2019-12-15 02:38:30 UTC
The Church allows either spouse to divorce for sexual immorality today. However, for 3,000 years the Jews only allowed a man to initiate the divorce. Three important questions are not being asked…
1) Was there a Scriptural basis for it?
2) Does those Scriptural principles mean anything to us Christians?
3) Was it taught in the New Testament by Jesus or Paul?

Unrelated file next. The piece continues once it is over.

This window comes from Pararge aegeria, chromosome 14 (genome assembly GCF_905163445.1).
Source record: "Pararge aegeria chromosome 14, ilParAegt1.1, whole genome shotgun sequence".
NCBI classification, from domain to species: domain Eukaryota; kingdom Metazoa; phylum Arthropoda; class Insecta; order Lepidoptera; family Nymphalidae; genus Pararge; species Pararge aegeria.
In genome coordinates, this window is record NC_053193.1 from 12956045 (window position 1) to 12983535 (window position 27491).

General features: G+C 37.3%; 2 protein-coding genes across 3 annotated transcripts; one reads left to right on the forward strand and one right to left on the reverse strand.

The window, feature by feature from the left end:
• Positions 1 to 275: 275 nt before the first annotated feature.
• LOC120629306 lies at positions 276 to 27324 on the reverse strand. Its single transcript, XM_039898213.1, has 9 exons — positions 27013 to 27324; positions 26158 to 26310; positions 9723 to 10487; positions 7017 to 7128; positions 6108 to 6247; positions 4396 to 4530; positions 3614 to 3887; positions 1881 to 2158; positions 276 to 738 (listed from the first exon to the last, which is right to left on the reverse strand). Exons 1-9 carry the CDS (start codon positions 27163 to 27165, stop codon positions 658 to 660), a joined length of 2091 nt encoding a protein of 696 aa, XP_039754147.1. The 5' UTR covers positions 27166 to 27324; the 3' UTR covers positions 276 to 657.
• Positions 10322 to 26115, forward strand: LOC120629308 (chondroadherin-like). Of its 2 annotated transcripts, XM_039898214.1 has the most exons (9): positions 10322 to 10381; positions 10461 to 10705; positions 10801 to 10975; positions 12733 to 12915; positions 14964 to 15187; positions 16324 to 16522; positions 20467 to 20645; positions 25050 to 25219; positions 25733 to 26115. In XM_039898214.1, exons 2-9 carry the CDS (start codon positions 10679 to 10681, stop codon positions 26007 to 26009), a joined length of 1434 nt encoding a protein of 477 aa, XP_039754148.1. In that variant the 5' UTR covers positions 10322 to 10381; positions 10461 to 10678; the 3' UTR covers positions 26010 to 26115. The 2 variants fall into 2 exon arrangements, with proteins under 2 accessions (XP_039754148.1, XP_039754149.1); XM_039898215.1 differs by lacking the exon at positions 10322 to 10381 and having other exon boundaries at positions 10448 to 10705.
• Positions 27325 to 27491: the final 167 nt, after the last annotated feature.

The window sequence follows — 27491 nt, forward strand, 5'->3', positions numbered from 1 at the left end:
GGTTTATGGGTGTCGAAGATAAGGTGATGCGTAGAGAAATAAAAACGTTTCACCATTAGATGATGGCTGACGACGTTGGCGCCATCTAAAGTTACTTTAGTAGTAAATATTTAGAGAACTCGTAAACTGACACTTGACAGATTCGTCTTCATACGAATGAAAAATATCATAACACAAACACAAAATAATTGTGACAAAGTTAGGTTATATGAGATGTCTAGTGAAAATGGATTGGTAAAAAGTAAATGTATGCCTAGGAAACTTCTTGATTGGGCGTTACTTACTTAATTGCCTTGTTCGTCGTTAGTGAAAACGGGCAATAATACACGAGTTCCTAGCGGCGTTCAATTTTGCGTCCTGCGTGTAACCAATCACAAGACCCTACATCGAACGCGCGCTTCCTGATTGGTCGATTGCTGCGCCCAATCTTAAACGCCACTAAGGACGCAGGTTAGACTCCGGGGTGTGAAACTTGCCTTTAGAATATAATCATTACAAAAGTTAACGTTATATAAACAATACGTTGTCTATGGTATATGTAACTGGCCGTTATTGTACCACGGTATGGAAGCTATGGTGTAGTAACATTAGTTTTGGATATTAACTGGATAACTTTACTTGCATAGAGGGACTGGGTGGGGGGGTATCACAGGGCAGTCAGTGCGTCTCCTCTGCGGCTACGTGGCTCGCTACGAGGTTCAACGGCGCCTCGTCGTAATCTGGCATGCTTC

The answer is “yes” to all three. There are many ethics and doctrines that we obtain from scripture and incorporate into the Church. Marriage, divorce and remarriage is one of them. God made a unilateral covenant with Abraham by symbolically going between the slain animals. Jesus, likewise, paid the bride-price by being broken Himself and made a unilateral, unconditional covenant with us. The Jewish people practice this unilateral marriage covenant and call it the ketubah. It establishes the marriage promises of the husband to his newly betrothed wife. However, the wife was bound under the law of her husband (Rom. 7:1, 1 Cor. 7:39). The Jewish people believe a unilateral covenant can only be dissolved unilaterally. Other cultures agree, saying a wife acquired by means of a bridal-price (mohar) prevented her from initiating the divorce. Although payment was traditionally given to the father, the Orthodox Jews accept a gold wedding ring as a form of payment similar to our engagement ring. But ultimately – all agree that since the woman was under the “rule” of her husband (Gen. 3:16) the laws of Deuteronomy 24:1 were meant to be gender specific. Therefore, only the man could initiate the divorce and his wife could not. Paul informs the Corinthians that a wife is not to civilly divorce her husband (1 Cor. 7:10). But if she did divorce a husband, being that it was not permitted under the Mosaic law for her to do so, she could not marry another (1 Cor. 7:11a). Furthermore, he commanded a believing husband not to use Moses’ permission as an excuse to divorce his wife in their culture (1 Cor. 7:11b).